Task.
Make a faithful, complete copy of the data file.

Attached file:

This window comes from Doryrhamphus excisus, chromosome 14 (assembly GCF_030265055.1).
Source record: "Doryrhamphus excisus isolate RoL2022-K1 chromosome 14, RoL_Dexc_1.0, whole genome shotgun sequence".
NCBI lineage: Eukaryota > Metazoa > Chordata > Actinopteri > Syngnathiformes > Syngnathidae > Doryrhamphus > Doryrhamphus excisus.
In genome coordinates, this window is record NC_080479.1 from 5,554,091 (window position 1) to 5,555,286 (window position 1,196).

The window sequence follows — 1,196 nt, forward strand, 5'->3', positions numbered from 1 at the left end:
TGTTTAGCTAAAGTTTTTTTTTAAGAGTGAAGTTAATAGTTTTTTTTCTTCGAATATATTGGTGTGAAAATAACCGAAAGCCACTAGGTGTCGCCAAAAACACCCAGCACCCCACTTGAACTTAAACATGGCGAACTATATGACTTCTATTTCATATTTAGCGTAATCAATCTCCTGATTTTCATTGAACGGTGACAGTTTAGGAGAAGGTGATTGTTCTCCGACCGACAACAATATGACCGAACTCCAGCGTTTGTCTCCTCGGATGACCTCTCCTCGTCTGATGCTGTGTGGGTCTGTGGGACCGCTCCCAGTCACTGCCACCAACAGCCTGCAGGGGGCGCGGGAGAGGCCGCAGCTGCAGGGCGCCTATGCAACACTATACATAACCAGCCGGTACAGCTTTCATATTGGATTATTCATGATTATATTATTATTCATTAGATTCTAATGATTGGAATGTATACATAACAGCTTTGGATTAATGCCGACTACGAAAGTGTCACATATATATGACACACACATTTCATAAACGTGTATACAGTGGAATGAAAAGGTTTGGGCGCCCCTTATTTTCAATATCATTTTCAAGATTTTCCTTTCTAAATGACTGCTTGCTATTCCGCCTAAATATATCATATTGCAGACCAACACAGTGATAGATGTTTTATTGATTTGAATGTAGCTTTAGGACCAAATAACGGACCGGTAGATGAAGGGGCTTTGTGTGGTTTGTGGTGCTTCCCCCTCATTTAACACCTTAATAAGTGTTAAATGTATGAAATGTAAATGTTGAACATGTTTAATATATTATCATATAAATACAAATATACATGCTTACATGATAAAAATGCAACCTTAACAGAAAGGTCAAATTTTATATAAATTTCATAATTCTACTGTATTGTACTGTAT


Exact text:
This window comes from Doryrhamphus excisus, chromosome 14 (assembly GCF_030265055.1).
Source record: "Doryrhamphus excisus isolate RoL2022-K1 chromosome 14, RoL_Dexc_1.0, whole genome shotgun sequence".
NCBI lineage: Eukaryota > Metazoa > Chordata > Actinopteri > Syngnathiformes > Syngnathidae > Doryrhamphus > Doryrhamphus excisus.
In genome coordinates, this window is record NC_080479.1 from 5,554,091 (window position 1) to 5,555,286 (window position 1,196).

The window sequence follows — 1,196 nt, forward strand, 5'->3', positions numbered from 1 at the left end:
TGTTTAGCTAAAGTTTTTTTTTAAGAGTGAAGTTAATAGTTTTTTTTCTTCGAATATATTGGTGTGAAAATAACCGAAAGCCACTAGGTGTCGCCAAAAACACCCAGCACCCCACTTGAACTTAAACATGGCGAACTATATGACTTCTATTTCATATTTAGCGTAATCAATCTCCTGATTTTCATTGAACGGTGACAGTTTAGGAGAAGGTGATTGTTCTCCGACCGACAACAATATGACCGAACTCCAGCGTTTGTCTCCTCGGATGACCTCTCCTCGTCTGATGCTGTGTGGGTCTGTGGGACCGCTCCCAGTCACTGCCACCAACAGCCTGCAGGGGGCGCGGGAGAGGCCGCAGCTGCAGGGCGCCTATGCAACACTATACATAACCAGCCGGTACAGCTTTCATATTGGATTATTCATGATTATATTATTATTCATTAGATTCTAATGATTGGAATGTATACATAACAGCTTTGGATTAATGCCGACTACGAAAGTGTCACATATATATGACACACACATTTCATAAACGTGTATACAGTGGAATGAAAAGGTTTGGGCGCCCCTTATTTTCAATATCATTTTCAAGATTTTCCTTTCTAAATGACTGCTTGCTATTCCGCCTAAATATATCATATTGCAGACCAACACAGTGATAGATGTTTTATTGATTTGAATGTAGCTTTAGGACCAAATAACGGACCGGTAGATGAAGGGGCTTTGTGTGGTTTGTGGTGCTTCCCCCTCATTTAACACCTTAATAAGTGTTAAATGTATGAAATGTAAATGTTGAACATGTTTAATATATTATCATATAAATACAAATATACATGCTTACATGATAAAAATGCAACCTTAACAGAAAGGTCAAATTTTATATAAATTTCATAATTCTACTGTATTGTACTGTAT